arguing


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The reformers, arguing from the theory of anti-contagionism - the environmental theory of disease causation - claimed that the problem of pollution was not merely an aesthetic issue but also involved the health of the citizens of the state, the economic wellbeing of the state, and its political stability.
The Supreme Court appears to be part of a continuing effort by Rosen to help the Court find its way to a constitutional sweet spot--a mode and style of judging that will enhance the Court's stature and legitimacy--by arguing that it should be, in essence, more political.
Arguing that pattern evidence is not reliable (especially if provided in a summary format);
The church sued the government arguing that its rights under the 1993 federal religious freedom law were threatened by the government's actions to bar its use of hoasca.
A broad range of critics--including the National Association of Attorneys General and all major environmental organizations--also oppose the proposed CAA extension, arguing that it would extend public exposure to harmful air quality.
She also emphasizes the commonly "public" aspects of both manuscript circulation and print, arguing that women could face similar obstacles to authorial voice in both.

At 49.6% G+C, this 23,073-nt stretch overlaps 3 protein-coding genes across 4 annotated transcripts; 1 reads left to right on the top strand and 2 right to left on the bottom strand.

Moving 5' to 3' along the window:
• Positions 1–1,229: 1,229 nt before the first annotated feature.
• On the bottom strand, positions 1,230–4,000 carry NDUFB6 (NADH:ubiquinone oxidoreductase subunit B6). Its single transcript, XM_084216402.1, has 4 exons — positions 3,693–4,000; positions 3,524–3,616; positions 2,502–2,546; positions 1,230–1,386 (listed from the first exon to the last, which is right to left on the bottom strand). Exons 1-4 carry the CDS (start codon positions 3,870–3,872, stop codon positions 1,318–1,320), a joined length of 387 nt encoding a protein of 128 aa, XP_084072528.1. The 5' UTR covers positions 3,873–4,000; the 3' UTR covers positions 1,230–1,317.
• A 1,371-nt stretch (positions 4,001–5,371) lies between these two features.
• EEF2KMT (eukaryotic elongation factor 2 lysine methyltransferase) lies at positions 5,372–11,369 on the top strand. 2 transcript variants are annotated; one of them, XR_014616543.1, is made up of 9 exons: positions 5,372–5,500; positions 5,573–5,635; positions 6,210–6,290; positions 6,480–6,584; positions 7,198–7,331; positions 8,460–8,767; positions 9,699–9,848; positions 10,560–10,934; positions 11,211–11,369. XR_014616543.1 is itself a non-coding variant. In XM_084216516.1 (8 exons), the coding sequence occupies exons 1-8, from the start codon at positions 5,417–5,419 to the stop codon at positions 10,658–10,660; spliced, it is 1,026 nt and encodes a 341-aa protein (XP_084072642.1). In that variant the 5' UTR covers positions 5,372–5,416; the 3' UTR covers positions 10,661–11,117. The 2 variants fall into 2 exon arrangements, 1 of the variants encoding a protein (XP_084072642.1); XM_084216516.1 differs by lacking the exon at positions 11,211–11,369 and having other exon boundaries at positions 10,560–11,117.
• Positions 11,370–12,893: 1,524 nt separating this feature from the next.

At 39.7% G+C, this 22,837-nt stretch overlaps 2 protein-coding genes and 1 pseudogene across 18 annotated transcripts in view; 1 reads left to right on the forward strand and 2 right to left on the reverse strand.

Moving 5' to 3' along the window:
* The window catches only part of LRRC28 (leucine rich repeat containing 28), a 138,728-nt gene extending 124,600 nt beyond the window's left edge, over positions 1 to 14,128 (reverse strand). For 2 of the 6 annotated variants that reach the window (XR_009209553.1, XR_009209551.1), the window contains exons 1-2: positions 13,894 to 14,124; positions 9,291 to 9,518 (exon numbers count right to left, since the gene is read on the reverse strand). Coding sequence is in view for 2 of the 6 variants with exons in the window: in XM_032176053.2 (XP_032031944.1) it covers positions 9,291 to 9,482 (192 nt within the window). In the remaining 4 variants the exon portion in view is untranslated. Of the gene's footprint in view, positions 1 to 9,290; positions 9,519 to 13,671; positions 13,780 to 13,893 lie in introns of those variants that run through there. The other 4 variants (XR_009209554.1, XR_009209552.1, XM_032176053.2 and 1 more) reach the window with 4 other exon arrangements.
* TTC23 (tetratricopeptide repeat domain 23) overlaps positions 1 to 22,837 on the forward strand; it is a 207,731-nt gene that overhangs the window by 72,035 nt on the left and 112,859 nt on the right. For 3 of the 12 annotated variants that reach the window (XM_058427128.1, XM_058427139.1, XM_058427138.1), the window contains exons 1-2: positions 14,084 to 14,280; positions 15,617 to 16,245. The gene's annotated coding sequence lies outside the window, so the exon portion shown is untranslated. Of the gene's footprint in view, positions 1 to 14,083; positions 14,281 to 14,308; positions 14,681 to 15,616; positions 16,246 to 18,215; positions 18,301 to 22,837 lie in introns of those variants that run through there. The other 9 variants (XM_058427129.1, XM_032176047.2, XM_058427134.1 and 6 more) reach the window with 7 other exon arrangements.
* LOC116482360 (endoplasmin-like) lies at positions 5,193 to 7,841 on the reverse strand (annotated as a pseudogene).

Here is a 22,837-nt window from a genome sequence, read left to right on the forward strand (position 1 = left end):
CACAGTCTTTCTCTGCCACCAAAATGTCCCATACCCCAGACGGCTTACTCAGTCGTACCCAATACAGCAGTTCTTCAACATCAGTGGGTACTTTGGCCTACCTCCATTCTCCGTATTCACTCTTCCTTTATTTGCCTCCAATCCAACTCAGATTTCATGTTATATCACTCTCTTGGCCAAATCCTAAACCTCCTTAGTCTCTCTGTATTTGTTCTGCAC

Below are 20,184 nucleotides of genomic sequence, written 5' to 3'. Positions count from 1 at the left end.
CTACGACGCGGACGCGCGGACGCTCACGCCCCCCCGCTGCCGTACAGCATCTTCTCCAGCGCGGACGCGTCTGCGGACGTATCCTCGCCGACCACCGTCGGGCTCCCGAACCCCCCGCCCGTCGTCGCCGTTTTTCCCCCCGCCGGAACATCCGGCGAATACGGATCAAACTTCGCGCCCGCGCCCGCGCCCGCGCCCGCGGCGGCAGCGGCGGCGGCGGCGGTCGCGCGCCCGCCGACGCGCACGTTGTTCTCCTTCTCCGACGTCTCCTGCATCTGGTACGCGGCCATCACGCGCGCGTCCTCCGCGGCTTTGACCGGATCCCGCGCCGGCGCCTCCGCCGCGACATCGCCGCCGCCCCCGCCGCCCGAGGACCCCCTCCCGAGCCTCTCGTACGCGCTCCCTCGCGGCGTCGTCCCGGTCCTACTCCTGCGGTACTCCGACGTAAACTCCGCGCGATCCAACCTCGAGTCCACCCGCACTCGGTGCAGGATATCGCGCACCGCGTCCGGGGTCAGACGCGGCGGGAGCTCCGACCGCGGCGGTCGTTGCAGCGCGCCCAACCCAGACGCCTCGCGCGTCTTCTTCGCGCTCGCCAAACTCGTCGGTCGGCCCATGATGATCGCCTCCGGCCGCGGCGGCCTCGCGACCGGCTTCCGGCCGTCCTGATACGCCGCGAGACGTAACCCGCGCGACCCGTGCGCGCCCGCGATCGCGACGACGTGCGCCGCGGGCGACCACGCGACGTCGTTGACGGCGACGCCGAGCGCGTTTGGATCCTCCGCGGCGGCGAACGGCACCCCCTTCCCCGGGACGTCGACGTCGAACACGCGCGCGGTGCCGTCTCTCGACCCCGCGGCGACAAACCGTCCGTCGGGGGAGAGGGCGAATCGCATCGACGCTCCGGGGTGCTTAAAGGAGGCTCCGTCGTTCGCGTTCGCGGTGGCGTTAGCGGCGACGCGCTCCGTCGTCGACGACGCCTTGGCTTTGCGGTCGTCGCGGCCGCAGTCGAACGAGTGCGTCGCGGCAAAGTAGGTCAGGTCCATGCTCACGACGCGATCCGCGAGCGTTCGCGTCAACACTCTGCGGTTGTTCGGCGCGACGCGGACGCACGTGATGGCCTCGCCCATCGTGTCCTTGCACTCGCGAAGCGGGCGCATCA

But in countries such as Iceland and Norway, where people have been hunting whales for more than a thousand years, even environmental groups support whaling, arguing that it's more humane and ecologically sound than the meat produced by industrial-scale farms.
The advocates of the GE frame make a third claim, arguing that policies unfair to working age adults have thrived in part due to the political influence of old-age interest groups such as AARP (Farlie, 1988; Longman, 1989).
Likewise, Shanker shocked observers in 1985 by backing a rigorous National Teacher Competency Exam for new teachers, similar to that used by the legal and medical professions, The NEA opposed a national standard, arguing that state-by-state minimum requirements were sufficient.
Perhaps there was a great deal of value in what they were arguing.
Wuthnow casts doubts on the tenability of the correspondence premise by arguing that social structure and ideology relate in an enigmatic manner.
This process is the heart of appellate law -- examining prior lines of cases and arguing the application of their doctrines to various aspects of the case now before the court.